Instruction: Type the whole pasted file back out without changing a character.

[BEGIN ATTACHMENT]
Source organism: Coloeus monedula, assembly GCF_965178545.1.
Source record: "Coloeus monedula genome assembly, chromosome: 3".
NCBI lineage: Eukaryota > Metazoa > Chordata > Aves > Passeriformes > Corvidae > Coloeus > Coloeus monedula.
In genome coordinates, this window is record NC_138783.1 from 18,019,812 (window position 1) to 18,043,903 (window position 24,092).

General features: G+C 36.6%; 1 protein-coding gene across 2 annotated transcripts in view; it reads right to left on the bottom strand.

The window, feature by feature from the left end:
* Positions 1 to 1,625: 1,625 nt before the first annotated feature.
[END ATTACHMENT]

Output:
Source organism: Coloeus monedula, assembly GCF_965178545.1.
Source record: "Coloeus monedula genome assembly, chromosome: 3".
NCBI lineage: Eukaryota > Metazoa > Chordata > Aves > Passeriformes > Corvidae > Coloeus > Coloeus monedula.
In genome coordinates, this window is record NC_138783.1 from 18,019,812 (window position 1) to 18,043,903 (window position 24,092).

General features: G+C 36.6%; 1 protein-coding gene across 2 annotated transcripts in view; it reads right to left on the bottom strand.

The window, feature by feature from the left end:
* Positions 1 to 1,625: 1,625 nt before the first annotated feature.